Helping women realise the power of their craft heritage


Across the diverse tribes of the North East weaving has been the reserve of women, a skill passed down from mothers, grandmothers and aunts. Buon works with a cluster of Bodo and Rabha villages in the Nameri region of Assam.

When we started, most women here had woven only for themselves and their families. The few who had tried to make a living of it found the distance to the closest weekly market a deterrent.

Often, a trader would come along, offering yarn in exchange for half the woven fabric — the weavers were “free to sell the other half.” Called the “adhi system”, the weaver would be left with all the labour, half the fabric and no guaranteed income. There was a need to uproot this incredibly unfair system.

Buon in Nameri

It has taken years to evolve an equitable system, building not just craft but livelihood skills.

Buon was imagined in the wane of 2017 — we asked a few weavers if they would be open to weaving sarees (not traditional in these parts) — and surprisingly it was the older women who were the most enthusiastic. We would be responsible for everything the weaver needed to weave, from raw material and design to finding a market that valued the work— all she had to do was weave in her own time.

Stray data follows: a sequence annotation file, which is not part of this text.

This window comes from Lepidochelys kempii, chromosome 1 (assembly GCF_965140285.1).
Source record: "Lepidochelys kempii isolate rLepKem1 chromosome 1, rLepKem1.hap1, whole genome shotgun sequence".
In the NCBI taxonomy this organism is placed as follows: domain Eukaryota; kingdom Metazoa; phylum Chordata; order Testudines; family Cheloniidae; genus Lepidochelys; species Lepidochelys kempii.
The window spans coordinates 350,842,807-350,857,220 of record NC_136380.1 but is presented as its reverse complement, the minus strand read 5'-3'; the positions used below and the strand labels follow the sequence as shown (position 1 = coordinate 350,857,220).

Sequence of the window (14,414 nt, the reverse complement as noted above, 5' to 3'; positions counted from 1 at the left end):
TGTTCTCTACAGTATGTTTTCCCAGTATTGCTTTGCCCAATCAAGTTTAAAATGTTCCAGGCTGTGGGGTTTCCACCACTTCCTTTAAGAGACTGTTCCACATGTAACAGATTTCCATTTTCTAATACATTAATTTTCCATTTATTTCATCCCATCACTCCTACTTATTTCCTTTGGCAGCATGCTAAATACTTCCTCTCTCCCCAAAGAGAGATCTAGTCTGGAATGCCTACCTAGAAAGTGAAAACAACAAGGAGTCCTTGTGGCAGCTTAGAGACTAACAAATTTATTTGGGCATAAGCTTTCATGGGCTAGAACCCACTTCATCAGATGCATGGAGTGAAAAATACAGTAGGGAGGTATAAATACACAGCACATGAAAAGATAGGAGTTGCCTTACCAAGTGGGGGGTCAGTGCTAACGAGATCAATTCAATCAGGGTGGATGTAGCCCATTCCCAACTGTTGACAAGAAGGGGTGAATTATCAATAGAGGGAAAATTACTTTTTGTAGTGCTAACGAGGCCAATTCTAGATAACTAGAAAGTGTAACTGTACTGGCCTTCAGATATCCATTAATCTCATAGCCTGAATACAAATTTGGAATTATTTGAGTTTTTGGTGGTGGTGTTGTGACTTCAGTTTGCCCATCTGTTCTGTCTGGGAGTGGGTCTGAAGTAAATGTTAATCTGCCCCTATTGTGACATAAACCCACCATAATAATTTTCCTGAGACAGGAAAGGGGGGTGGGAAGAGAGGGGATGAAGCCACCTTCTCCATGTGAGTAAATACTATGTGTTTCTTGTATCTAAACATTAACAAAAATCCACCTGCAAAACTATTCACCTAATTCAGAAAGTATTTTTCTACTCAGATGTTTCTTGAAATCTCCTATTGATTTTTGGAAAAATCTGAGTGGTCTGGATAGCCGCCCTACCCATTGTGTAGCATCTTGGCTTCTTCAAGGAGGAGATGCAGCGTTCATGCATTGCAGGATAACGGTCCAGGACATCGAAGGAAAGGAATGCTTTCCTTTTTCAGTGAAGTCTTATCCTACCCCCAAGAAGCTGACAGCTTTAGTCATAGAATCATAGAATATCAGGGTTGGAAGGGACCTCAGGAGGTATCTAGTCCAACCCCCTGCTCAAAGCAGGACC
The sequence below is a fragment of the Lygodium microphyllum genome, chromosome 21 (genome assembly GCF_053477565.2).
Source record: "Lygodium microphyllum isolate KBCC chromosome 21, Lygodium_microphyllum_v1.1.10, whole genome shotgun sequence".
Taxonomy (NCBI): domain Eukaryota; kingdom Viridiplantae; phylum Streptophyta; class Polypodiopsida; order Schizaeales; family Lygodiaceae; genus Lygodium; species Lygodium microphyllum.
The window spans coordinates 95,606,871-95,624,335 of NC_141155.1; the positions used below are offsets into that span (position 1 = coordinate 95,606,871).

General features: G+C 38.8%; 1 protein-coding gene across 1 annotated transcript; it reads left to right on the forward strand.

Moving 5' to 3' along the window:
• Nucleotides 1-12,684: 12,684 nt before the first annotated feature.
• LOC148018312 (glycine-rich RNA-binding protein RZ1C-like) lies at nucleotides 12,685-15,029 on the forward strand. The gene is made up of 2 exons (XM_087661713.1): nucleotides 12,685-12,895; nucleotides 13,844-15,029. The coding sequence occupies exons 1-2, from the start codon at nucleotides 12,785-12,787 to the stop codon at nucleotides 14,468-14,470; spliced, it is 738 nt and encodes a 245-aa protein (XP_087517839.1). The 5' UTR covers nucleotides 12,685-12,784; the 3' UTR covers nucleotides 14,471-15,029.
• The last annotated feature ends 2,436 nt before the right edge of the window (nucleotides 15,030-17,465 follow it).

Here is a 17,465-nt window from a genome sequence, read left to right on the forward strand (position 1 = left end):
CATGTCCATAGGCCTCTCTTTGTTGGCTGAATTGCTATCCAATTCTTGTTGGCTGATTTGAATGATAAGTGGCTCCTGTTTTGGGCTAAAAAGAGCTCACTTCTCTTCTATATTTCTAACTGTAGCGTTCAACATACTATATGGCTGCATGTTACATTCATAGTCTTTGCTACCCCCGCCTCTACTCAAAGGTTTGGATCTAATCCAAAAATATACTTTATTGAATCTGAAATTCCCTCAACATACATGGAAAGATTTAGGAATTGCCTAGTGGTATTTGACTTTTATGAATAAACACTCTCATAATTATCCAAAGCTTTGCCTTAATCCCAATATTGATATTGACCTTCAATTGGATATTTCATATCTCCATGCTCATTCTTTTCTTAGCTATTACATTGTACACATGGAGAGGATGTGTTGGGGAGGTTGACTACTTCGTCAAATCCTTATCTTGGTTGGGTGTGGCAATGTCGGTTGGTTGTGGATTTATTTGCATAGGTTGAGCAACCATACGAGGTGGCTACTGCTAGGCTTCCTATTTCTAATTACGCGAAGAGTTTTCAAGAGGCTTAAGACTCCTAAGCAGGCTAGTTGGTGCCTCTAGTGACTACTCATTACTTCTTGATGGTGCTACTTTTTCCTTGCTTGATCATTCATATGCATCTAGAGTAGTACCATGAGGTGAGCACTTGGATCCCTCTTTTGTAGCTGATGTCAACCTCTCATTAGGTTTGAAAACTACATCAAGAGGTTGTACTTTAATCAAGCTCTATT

By the end of 2019, we had a small collection ready to go and in a few months the pandemic hit. We learnt how to swim in the deep end. Our weavers’ looms clicked away in their remote villages. When it was safe, we used the time to develop vegetable dyeing and spinning skills through workshops. During an eye camp, we realised that handspinning could be a way to involve senior women who now found weaving hard on their bodies.

While we source our handspun yarn from a cooperative society from a different part of Assam, our senior’s programme might soon be making enough for all our weavers.

It’s a work in progress, in more ways than one. Thank you for supporting our journey.